Very few population assessments are available for this species. Most estimates are for local populations only. The total population on the US Northeastern coast is estimated at 10,000-13,000 animals. The population in the Eastern Tropical Pacific (ETP) was estimated at 588,000 in 1978. There may be as much as 40,000 in the Gulf of Mexico (including about 100 animals in Sarasota Bay, a well-studied population), 35,000 in the North Pacific and Japan, 250 on the South African Indian Ocean coast near Natal and less than 1,000 north of Natal. There are no reliable estimates for the Black Sea population (Klinowska, 1991). The population in the Western North Pacific was estimated to be 168,792 (102,101-279,045) in 1993 (Miyashita, 1993). Kenney (1990) noted seasonal changes in bottlenose dolphin abundance in the Continental Shelf waters off the Northeastern US coast, with the highest numbers of dolphins in summer (400-700 inshore and 9,300-12,100 offshore dolphins).

Population assessment is further complicated by shifts in populations due to changing environmental conditions. Through the 1960s there were bottlenose dolphins in San Diego Bay. Then they disappeared, possibly due to increased pollution of the Bay. When the water quality improved in the 1970s, the dolphins returned (Klinowska, 1991). In the Netherlands, the small resident population (30-40 animals) disappeared from the Wadden Sea, when the Zuyderzee was closed and the annual herring run disappeared (Verwey and Wolff, 1981).


Bottlenose dolphins are opportunistic feeders, usually going after the most abundant prey species. In the North Sea, they feed mainly on herring (Clupea harengus), spur-dog (a small shark species, Squalus acanthias), haddock, dory (Zeus faber) and sole (Solea solea) (Verwey and Wolff, 1981). In the Indian ocean population off Natal, South Africa, the most important food species are Pomadasys olivaceum (a grunt species), cuttlefish (Sepia officinalis), Scomber japonicus (a mackerel species) and Pagellus bellotti (Cockcroft and Ross, 1990). Barros and Odell (1990) found that in the Southeastern US, the most important prey species were sciaenids (drums, croakers and sea trouts) and haemulids (grunts). There were significant regional differences. They could find no evidence for the supposed preference for mullet (Mugil spp.) in this area. Depending on the caloric value of the fish, an adult bottlenose dolphin eats 5-15 kg/day, lactating females up to 20 kg/day.


Bottlenose dolphins have been exploited in a number of ways. A number of animals have been taken for captive display purposes (from 1860 through 1983, more than 2,700 have been taken for display purposes, 1,595-1,635 of those were taken in US waters, 580 in Japanese waters). The earliest record of a bottlenose dolphin on display in Europe dates from 1883, taken from UK waters and displayed at the Brighton Aquarium (Klinowska, 1991). There still is a drive fishery for this species for its meat in Japan, in which a few hundred animals are taken every year. See the table below for recent capture statistics. Most of the directed kill numbers are from Japanese drive fisheries. The live captures from 1986-1989 are mostly from US waters (and 2 from Argentina in 1986) and were for display and research purposes. Since 1989, no permits have been issued for live capture of marine mammals for display purposes by the US NMFS (Lawson and Buck, 1997). The live captures from 1991 onwards are all from Japan. The purpose of these captures is unclear. Some appear to have been released as part of population and behavior studies, other may have been captured for public display in Japan.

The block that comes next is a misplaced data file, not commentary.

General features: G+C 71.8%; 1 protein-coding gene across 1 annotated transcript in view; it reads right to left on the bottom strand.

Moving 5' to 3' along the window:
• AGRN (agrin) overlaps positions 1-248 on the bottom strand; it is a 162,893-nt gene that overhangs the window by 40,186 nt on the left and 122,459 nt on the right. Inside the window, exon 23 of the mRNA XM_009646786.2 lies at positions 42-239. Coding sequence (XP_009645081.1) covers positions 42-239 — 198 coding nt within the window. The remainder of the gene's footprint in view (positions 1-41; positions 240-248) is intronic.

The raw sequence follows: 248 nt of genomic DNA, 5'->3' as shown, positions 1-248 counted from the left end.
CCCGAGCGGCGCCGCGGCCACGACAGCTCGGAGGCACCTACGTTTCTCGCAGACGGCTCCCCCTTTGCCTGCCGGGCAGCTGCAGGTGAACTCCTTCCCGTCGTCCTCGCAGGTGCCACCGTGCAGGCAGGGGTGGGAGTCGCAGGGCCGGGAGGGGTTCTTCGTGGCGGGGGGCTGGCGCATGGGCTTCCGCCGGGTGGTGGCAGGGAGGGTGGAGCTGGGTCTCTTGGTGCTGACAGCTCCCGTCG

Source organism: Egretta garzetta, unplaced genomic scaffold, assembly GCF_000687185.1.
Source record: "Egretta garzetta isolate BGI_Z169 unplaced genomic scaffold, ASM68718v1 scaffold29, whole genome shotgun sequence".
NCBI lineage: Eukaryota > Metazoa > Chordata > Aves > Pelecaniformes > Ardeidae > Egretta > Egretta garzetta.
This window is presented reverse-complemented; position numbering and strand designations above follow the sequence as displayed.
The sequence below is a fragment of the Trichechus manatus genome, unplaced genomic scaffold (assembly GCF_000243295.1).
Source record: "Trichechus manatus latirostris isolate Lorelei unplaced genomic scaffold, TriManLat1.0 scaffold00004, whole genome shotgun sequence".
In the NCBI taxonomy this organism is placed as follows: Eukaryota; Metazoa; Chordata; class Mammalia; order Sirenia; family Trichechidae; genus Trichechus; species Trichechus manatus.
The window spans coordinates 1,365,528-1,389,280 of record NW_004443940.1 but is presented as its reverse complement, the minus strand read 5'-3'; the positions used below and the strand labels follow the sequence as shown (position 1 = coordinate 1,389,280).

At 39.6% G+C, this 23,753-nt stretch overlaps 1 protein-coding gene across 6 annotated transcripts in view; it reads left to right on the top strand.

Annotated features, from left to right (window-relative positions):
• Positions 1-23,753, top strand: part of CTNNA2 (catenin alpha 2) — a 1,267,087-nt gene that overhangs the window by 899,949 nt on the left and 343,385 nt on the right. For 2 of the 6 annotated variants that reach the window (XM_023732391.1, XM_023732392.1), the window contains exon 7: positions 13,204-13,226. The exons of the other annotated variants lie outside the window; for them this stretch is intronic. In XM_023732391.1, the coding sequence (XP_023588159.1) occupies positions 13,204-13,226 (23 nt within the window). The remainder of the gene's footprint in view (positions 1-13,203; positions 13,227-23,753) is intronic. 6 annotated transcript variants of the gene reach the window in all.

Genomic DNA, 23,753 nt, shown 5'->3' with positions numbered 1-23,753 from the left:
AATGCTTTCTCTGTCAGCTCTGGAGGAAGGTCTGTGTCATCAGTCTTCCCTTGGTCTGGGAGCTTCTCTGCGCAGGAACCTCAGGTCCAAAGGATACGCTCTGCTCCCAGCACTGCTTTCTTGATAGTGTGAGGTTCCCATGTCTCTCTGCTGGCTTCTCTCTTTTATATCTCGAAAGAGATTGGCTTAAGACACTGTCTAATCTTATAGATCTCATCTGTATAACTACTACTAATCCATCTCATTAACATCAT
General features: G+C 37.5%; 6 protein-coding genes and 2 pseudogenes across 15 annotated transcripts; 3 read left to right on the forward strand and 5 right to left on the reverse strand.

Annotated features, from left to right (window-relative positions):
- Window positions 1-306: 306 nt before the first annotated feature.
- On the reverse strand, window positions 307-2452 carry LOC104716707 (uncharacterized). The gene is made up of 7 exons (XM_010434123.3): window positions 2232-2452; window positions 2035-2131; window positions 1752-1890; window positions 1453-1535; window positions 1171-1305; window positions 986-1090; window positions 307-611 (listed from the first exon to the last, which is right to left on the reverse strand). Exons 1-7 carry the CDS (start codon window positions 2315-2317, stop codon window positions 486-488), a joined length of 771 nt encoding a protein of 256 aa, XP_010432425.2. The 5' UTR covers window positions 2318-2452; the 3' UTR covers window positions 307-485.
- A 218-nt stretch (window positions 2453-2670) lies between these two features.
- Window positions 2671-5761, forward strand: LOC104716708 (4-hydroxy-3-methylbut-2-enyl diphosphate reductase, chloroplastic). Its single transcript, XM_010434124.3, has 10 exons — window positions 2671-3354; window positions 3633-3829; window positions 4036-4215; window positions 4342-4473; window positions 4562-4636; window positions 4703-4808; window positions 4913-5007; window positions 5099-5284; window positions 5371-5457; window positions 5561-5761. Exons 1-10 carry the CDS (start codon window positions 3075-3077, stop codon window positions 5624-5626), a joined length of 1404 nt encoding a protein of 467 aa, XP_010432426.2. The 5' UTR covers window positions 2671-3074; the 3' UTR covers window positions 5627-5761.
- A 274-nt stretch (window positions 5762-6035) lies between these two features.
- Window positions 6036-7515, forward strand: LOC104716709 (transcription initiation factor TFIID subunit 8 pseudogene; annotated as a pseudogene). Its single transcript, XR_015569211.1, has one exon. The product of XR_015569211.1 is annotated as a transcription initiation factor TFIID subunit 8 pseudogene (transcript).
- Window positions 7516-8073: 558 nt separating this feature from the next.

Bottlenose dolphin capture statistics (from I.W.C. Annual Reports 38-46)
Year Directed kill Live capture Bycatches
1986 230 3 > 455-457
1987 1,813 24 > 44-59
1988 823 ? > 27
1989 397 6 > 49
1990 1363 0 67
1991 476 23 39
1992 156 17 55
1993 171 44 19
1994 318 52 267

Increasingly, bottlenose and other dolphins have become the target of dolphin watching and wild dolphin interaction programs. Currently there are 295 communities in 65 countries that now have commercial whale and dolphin based tourist operations, generating in excess of US$ 500 million in yearly revenues (Orams, 1997). There is increased concern that the pressure generated by these activities may result in altered behavioral patterns, especially where people enter the water with dolphins and where the dolphins are provisioned. Especially in the case of provisioned dolphins, behavioral patterns alter significantly and increased aggression may occur (Orams (1995), Bryant (1994)). In Monkey Mia, a significant increase in calf mortality in provisioned dolphins has been noted (calf survival rate 0.36 for provisioned mothers, 0.67 for non-provisioned mothers) (Orams, 1997).